Organised by Palette Art Gallery, COLLECTIVE 22, is an exhibition that celebrates modern and contemporary art
Featuring a group of 22 renowned Indian contemporary artists from different generations, here’s a group show titled COLLECTIVE 22.
The era of contemporary art has the most diverse and intense collections of artistic creation. “Since the artists draw their inspiration from the current political, cultural and social situations and mould it with their imagination- we are here to help them push boundaries and let people see the world through their perspective,” reads the curatorial note.
The exhibition features the work of artist Anju Dodiya, Apurba Nandi, Atul Dodiya, Chittrovanu Mazumdar, Ganesh Selvaraj, G. R. Iranna, Gigi Scaria, Jagannath Panda, Manjunath Kamath, N. Ramachandran, Pooja Iranna, Prasad KP, Riyas Komu, Saravanan Parasuraman, Sharad Sonkusale, Sonia Mehra Chawla, Sonal Varshneya, Sudarshan Shetty, Thukral & Tagra, Vibha Galhotra, Wahida Ahmed and Yuvan Bothysathuvar.
Quite naturally the show has on display myriad hues on diverse subjects. Artists like Saravanan Parasuraman drive their inspiration from nature and his current works focus on environmental realisation through his gained knowledge. Whereas, Anju Dodiya’s biography extends into the past and archives the heroic, layering it with the contested self. Even as her self-referential portraits look into the viewer’s eye, casting a magnetic spell.
Cinema and literature play a huge role in senior artist Atul Dodiya’s artworks and perhaps if one dives further into the quirky titles, they get to know the humour and the rich content he delivers. “The paintings have a strong narrative in terms of references, quotations, of homage to cinema and literature. I then develop another narrative using this existing one. It is all about my own free-flowing imagination”, he says.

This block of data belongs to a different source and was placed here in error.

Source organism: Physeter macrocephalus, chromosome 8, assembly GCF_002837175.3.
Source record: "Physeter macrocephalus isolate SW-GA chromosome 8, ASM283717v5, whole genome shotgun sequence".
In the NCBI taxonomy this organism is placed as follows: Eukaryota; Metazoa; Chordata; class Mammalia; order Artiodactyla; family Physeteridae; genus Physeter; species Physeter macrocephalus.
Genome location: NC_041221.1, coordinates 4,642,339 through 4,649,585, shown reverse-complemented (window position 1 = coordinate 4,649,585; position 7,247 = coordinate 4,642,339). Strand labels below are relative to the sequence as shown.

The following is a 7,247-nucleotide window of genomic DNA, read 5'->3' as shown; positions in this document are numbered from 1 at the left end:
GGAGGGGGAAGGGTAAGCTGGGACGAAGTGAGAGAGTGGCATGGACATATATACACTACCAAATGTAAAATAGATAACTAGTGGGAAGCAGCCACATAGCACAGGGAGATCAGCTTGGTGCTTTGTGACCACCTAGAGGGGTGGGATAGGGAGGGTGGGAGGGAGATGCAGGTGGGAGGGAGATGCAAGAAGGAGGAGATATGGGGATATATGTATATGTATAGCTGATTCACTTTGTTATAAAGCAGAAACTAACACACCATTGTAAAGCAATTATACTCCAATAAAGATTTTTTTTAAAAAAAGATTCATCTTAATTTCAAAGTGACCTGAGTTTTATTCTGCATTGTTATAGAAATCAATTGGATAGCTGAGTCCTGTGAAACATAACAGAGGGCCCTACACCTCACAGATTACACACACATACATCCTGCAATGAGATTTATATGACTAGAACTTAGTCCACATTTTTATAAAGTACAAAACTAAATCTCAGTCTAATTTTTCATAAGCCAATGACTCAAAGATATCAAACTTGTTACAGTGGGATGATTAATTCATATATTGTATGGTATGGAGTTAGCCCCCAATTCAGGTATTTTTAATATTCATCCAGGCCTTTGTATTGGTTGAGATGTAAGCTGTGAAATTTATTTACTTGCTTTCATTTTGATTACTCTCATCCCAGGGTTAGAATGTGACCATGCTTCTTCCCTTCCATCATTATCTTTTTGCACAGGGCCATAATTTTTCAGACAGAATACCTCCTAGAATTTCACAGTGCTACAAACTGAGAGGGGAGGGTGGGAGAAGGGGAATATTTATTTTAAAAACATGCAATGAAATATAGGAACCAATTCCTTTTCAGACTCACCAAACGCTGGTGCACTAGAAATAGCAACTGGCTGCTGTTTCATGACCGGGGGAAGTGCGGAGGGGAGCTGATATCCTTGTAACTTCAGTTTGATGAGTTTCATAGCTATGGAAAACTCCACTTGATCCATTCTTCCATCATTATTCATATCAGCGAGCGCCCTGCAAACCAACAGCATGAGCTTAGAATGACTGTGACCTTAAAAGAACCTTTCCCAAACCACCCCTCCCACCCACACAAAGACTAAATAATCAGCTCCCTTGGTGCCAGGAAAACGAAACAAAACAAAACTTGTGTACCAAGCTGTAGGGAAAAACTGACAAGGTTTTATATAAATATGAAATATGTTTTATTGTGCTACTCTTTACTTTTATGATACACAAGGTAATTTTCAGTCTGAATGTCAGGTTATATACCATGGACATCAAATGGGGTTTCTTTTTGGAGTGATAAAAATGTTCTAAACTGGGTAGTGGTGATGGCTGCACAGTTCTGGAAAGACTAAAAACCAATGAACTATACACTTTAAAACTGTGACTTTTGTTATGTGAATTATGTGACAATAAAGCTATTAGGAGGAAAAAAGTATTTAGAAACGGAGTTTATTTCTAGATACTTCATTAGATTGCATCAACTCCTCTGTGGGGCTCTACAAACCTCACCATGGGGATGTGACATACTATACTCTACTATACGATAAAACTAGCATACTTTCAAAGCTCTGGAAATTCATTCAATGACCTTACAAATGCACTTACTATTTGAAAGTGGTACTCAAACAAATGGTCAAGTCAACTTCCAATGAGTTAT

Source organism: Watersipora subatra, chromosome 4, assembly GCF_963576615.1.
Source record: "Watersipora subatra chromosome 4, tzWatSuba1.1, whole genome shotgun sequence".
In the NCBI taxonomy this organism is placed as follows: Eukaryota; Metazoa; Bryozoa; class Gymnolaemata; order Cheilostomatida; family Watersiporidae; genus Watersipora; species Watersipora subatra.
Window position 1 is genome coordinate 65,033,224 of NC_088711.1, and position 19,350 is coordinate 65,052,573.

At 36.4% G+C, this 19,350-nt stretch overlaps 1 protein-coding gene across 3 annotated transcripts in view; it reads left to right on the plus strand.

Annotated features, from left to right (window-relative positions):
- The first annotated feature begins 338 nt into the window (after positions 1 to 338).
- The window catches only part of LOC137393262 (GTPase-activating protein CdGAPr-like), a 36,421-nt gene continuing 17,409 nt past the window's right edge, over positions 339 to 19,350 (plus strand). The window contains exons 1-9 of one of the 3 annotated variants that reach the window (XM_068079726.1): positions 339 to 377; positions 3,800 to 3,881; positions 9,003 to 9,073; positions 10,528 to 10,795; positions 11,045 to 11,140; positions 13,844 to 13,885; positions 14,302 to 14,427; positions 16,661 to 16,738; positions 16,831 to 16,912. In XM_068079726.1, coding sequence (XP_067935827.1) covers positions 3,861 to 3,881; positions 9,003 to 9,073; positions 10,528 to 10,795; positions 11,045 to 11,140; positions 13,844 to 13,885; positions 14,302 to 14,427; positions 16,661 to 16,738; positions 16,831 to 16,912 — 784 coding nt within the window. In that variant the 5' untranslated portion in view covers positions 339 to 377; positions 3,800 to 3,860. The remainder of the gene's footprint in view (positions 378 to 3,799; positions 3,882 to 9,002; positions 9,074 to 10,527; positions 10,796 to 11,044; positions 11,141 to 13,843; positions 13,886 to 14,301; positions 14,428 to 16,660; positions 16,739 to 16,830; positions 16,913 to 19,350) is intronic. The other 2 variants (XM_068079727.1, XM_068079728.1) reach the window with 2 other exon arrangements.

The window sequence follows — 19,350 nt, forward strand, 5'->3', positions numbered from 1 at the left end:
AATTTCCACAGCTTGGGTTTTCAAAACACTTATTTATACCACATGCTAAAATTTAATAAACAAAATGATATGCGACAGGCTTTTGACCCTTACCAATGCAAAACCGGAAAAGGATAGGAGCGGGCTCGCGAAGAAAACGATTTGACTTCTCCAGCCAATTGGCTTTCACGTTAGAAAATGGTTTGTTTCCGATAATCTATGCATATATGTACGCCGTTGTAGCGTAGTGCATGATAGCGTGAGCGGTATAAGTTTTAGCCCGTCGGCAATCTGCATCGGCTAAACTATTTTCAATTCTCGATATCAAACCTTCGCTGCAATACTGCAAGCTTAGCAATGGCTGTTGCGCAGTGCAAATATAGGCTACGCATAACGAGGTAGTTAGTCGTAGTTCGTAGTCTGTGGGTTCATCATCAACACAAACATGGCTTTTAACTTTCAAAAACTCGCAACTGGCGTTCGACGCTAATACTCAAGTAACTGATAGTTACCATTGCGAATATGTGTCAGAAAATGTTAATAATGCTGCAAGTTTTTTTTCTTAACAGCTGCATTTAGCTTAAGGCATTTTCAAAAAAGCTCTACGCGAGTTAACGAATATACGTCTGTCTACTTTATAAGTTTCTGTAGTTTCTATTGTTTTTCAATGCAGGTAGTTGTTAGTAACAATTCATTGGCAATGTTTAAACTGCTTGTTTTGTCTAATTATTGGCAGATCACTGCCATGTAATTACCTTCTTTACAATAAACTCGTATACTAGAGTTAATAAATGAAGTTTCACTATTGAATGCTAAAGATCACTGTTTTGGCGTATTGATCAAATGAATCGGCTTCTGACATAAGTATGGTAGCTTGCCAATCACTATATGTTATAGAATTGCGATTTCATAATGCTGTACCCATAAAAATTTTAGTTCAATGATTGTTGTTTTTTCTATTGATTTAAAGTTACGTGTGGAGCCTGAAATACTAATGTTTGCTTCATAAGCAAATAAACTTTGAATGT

The images of Prasad KPs’ works are drawn from the purity and beauty of the village. The nature of watercolour enables him to immerse in the process in such a way that the very act of painting turns into meditation. While Vibha Galhotra’s large-scale sculptures address the shifting topography of the world under the impact of globalization and growth. On the same line, Jagannath Panda mixes mythology with reality, and motifs from traditional Indian art with images from Western and Indian contemporary culture, to explore the effects of globalization and rapid development on his country.
Yuvan has developed a practice of utilising materials that are easily accessible, from parts of broken bicycles to newspapers and magazines. Over the years personal experiences has seen Yuvan move away from his figurative style to a more expressive mode while still retaining the use of recycled materials – especially paper.
The exhibition can be viewed at the website of Palette Art Gallery till May 15